With the opioid crisis on the minds of communities and governing bodies all over the United States, a New York doctor shares how marijuana is impacting his patients and business.
With stringent new regulations on prescribing opioids, many pain doctors are looking to alternative medicines to help patients cope beyond pills and patches. Stakeholders in the elimination of the opioid crisis have focused on prevention and early intervention with patients. Many doctors are still struggling to offer alternative medicines for individuals seeking relief from short-term or long-term pain.
Many studies have showcased marijuana’s ability to decrease pain in some patients with a long-term illness, as well as elevate the quality of life for those living with specialized conditions that are also painful, such as rheumatoid arthritis. While research is on-going with marijuana and CBD’s effects on pain, it’s important for physicians to stay up-to-date with research to give patients new approaches to what ails them.
With the opioid crisis on the minds of communities and governing bodies all over the United States, Dr. Boleslav Kosharskyy, a doctor at PainFreeNYC, recently shared how marijuana is impacting his patients and business.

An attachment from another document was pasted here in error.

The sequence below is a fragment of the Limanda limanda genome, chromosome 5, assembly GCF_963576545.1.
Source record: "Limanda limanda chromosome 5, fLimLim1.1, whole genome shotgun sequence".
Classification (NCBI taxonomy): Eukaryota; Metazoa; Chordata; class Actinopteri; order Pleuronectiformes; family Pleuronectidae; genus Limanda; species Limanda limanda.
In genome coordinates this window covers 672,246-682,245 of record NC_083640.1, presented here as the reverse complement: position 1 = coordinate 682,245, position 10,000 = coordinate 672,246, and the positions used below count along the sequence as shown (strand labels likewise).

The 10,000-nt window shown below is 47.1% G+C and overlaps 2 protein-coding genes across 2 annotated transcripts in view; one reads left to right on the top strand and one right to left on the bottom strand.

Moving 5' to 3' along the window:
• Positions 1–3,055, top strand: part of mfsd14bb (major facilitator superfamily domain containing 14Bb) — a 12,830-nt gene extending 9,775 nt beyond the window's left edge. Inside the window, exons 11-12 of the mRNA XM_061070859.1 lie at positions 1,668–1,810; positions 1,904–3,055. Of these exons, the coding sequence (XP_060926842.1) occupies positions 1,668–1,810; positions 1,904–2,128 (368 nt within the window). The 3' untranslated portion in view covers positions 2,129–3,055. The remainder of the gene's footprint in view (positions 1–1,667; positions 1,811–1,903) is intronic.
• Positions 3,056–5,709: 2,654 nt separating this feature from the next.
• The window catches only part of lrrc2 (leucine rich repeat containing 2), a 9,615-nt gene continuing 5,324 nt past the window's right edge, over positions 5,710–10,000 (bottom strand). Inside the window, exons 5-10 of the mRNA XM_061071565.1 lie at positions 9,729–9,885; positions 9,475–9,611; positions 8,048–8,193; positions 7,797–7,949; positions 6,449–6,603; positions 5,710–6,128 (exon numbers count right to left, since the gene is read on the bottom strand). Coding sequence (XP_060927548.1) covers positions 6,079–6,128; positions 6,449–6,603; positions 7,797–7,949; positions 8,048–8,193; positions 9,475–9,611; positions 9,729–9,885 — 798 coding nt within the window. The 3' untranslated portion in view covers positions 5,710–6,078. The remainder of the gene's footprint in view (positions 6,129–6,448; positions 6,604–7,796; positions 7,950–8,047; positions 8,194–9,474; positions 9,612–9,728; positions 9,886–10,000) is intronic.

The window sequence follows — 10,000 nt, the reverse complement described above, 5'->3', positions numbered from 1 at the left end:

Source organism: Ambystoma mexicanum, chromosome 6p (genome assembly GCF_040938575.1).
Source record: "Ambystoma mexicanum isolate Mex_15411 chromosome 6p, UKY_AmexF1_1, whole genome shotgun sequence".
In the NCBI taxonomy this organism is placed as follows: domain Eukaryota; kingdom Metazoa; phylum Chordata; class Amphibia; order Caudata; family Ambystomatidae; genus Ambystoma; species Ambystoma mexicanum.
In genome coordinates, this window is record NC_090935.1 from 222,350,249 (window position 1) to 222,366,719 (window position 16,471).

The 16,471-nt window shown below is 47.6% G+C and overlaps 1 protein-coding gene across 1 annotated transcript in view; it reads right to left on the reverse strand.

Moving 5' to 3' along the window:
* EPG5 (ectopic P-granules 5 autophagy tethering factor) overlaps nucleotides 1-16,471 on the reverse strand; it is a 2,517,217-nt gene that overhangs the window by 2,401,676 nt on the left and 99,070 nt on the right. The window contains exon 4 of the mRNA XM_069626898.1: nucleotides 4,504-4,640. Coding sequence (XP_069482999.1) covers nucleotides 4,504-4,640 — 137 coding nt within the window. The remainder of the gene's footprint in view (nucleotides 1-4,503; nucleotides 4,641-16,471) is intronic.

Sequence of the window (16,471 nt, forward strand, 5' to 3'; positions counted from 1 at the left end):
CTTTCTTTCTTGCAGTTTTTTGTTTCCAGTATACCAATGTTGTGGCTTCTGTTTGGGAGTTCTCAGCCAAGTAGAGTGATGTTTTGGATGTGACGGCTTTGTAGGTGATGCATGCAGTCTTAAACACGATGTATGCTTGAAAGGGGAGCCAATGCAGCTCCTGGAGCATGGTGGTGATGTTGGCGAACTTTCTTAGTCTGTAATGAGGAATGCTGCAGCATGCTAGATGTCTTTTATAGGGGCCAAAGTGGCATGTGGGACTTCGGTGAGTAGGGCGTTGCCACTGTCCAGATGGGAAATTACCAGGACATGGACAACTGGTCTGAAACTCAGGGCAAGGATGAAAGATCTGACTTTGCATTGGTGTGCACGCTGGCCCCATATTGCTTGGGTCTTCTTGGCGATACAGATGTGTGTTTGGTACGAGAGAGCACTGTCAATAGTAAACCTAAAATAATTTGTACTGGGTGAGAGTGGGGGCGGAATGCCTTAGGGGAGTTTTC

How is marijuana giving those needing pain management a different voice?
“Cannabis has been known to mankind for hundreds of years but only recent developments assured a more scientific, evidence-based approach to its use, and research continues to show various medical benefits. Most of the available medical literature on this subject was concentrated on the psychoactive component of the cannabis plant Delta-9-tetrahydrocannabinol (THC), there have been fewer scientific studies on the medical use of the cannabidiol (CBD) — a non-psychoactive component of the cannabis plant.”
What are doctors up against when prescribing opioids for pain?
“Chronic pain management faces significant challenges. The most important one is the ongoing opioid epidemic. Doctors are struggling to find personalized treatments outside the opioid space. Cannabis-based medicines may provide pain management providers with more effective, innovative, and safer alternatives to treat pain.”
Are any new/recent studies available to show marijuana and CBD’s effectiveness?
“A few recent studies have given greater confidence to consider including cannabis in pain therapies. One of the most major findings was in a recent published study, entitled, “The Role of Cannabidiol (CBD) in Chronic Pain Management: An Assessment of Current Evidence” which found that nabiximols, (a combined THC/CBD in a 1:1 ratio medicine) Studies are suggestive of a relative safety of cannabis and its utility in a number of painful conditions. There is, however, a need for double-blind randomized clinical studies to be better assess the efficacy.”